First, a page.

As the Arab world’s premier music video helmer, Nadine Labaki made a name for herself as one of the first artists to push forward the image of the modern Arab woman thanks to her frequent collaborations with Lebanese pop star Nancy Ajram. With her first narrative feature, “Caramel,” Labaki has successfully crossed over to the bigscreen.
An aud fave at fests in Cannes and Toronto, not to mention across the Mideast, the tale of five Lebanese women working in a Beirut beauty salon, which Labaki also co-wrote and stars in, gets a U.S. release via Roadside Attractions.
The touching dramedy, which has racked up big B.O. numbers in both France and Lebanon since opening there last year, came hot on the heels of Labaki’s debut appearance in front of the camera in Lebanese helmer Philippe Aractingi’s 2005 local smash “Bosta.”
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The multihyphenate — who divides her time between Paris and Beirut — has enjoyed a charmed career to date. Even her thesis project in her final year at university, a short film titled “Eleven Past Thirty,” went on to win the first prize at both the Beirut Film Festival and the Institut du Monde Arabe’s Biennial Arab Film Festival in Paris.
It is a telling feature of Labaki’s personal style that her celluloid outings so far — whether behind or in front of the camera — have put the focus on laughter and cheers over tears and fears.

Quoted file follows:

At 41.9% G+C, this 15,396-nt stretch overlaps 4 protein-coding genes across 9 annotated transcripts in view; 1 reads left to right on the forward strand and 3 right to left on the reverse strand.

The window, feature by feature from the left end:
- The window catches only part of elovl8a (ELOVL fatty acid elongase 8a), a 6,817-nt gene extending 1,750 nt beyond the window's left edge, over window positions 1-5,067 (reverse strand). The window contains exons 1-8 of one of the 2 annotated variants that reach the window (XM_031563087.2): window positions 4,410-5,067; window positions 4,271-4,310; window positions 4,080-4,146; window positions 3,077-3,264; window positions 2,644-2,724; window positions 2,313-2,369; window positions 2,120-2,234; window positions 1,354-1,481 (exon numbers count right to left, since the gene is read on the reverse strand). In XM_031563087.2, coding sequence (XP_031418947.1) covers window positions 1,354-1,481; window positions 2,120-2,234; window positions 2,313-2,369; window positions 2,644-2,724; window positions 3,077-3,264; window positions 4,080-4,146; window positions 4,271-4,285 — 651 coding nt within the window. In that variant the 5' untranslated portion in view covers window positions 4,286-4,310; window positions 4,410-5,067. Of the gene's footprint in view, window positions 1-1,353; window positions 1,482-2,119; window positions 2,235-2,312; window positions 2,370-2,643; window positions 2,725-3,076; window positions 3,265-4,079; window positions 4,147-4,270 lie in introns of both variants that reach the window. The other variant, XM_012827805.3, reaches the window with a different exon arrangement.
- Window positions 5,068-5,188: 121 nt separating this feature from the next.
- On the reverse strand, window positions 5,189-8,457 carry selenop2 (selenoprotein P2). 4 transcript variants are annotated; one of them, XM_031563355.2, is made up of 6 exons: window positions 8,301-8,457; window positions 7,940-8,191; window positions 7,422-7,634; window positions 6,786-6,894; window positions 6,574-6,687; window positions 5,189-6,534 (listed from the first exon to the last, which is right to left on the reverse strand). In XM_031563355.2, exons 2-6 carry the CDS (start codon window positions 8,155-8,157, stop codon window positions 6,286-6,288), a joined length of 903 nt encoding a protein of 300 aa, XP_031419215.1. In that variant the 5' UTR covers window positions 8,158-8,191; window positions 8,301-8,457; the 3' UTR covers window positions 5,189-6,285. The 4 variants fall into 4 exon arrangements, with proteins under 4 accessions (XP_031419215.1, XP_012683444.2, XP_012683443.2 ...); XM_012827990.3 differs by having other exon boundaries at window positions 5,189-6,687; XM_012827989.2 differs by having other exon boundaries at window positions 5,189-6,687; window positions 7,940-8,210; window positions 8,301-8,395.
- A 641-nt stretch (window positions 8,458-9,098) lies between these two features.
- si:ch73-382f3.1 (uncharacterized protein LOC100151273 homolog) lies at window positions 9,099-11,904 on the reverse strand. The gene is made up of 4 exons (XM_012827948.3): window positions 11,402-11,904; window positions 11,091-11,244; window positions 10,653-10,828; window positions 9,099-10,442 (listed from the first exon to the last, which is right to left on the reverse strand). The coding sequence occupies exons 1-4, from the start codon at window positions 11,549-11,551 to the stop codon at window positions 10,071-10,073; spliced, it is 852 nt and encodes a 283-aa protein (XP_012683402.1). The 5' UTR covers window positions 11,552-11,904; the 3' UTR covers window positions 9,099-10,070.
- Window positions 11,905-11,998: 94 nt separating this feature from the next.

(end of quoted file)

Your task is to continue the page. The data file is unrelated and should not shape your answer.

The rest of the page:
“She’s a sweet, sensitive person,” Aractingi says. “Away from this glamorous person you see in the news and magazines, she actually has this inner fragility which shows in her film and her personality.”
Labaki is currently prepping her sophomore feature, details of which — apart from the fact that it will be set in Beirut — she’s keeping under wraps.
While her native Lebanon has been beset by political turmoil for much of the last three years, Labaki’s films have been marked by a softness of touch and warmth all too rare in films emanating out of the region.
“Sometimes when you’re watching a film, a sentence can change your life or the way you think,” Labaki says. “I think we should have this kind of mission for Lebanon and the region right now. Moviemaking is not only for entertainment but also for saying things that can make a difference.”
PROVENANCE: Beirut, Lebanon
INSPIRED BY: Lars von Trier, the Coen brothers, Bahman Ghobadi. “The film that really inspired me was ‘Snow White and the Seven Dwarfs.’ I used to identify with her. I don’t know why. Maybe it was because we were always locked up at home because there was a war going on and no school. She made me dream of another life filled with songs and dance.”
REPS: Currently unrepresented in the U.S., although she has had offers from several major agencies.